After Her Brave Appearance at the Oscars, Selma Blair Gets Real About Her MS Diagnosis

After Her Brave Appearance at the Oscars, Selma Blair Gets Real About Her MS Diagnosis

The actress opens up to GMA about her life since learning that she has “aggressive MS."

By Jocelyn Vena
Selma Blair MS_Oscars

Selma Blair made the ultimate brave statement over the weekend when she graced the Vanity Fair Oscars after-party on Sunday (February 24) in a designer gown, complete with superhero-esque cape — and a cane. It marked the actress' first public appearance since being diagnosed with multiple sclerosis last year. Now, she's opening up for the first time about her health in an interview with Good Morning America. “Ever since my son was born, I was in an MS flare-up and didn’t know, and I was giving it everything to seem normal," she shared in the sit-down.

Her son was born in 2011 and she wasn't diagnosed until recently because she noted that doctors didn't seem to take her seriously: “And I was self-medicating when he wasn’t with me. I was drinking. I was in pain. I wasn’t always drinking, but there were times when I couldn’t take it.”

She continued, “I was really struggling with, ‘How am I gonna get by in life?’” she said. “And not taken seriously by doctors, just, ‘Single mother, you’re exhausted, financial burden, blah, blah, blah.’”

(She was in a relationship with fashion designer Jason Bleick for two years before they divorced in 2012; he is the father of her son.)

She confirmed her diagnosis on Instagram last October and she shared on GMA on Tuesday (February 26) that she "cried with some relief” after she was diagnosed with an “aggressive MS." Her speech was affected during the interview, but she shared that she hoped that within the year she would have 90 percent of her abilities back according to her current prognosis.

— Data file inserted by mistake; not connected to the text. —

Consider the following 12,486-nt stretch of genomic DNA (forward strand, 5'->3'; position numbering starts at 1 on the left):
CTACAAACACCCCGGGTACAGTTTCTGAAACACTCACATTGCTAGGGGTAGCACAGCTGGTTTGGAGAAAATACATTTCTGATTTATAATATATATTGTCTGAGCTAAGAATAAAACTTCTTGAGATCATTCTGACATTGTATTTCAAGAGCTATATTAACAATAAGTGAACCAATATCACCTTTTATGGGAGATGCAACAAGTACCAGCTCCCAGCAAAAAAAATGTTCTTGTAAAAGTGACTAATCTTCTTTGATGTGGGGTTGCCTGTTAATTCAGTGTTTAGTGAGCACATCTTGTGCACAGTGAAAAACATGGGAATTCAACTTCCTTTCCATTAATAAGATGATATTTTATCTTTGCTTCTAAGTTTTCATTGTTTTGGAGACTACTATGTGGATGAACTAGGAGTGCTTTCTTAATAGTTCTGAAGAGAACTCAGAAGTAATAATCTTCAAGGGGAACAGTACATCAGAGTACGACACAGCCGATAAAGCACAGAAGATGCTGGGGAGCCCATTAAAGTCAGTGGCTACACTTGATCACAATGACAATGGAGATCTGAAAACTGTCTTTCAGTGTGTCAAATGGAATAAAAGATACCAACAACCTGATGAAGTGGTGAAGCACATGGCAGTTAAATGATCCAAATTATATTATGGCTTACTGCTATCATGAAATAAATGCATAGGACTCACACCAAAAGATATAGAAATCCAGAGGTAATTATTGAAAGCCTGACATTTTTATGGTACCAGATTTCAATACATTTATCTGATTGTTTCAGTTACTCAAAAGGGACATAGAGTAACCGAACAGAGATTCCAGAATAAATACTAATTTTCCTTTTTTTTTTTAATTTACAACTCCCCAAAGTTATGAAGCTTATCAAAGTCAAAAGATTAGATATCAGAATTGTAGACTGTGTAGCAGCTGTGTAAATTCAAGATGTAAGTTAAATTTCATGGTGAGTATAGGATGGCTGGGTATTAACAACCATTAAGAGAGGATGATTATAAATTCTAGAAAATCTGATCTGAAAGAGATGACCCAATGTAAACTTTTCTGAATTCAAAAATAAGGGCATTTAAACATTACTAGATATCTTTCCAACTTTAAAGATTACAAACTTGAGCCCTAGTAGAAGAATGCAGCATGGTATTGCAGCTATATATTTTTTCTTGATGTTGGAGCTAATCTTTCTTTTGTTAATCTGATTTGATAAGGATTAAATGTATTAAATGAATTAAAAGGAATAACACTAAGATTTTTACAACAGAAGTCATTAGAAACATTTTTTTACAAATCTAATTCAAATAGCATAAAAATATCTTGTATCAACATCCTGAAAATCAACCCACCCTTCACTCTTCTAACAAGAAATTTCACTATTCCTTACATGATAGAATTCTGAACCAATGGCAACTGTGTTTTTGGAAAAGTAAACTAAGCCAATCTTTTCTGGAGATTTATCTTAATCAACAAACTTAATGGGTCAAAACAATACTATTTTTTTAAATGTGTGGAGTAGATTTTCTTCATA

Selma Blair MS Oscars embed

Selma Blair out and about after the the 2019 Academy Awards.

As for how she and her son, Arthur, are dealing with it all, she shared how she told the news to her son. “After the MRI, I said, ‘I have something called multiple sclerosis,’ and he almost cried and said, ‘Will it kill you?’ ” she said. “And I said, ‘No. I mean, we never know what kills us, Arthur. But this is not the doctor telling me I’m dying.' And he was like, ‘Oh. Okay!’"

She added, “I always want him to feel safe, never responsible for me, but he had already seen that I was falling and doing [different] things, and I was always laughing. And he’d imitate me. I’d be like, ‘That’s fine, but don’t do that [outside] of the house. People will think you’re a jerk.’”

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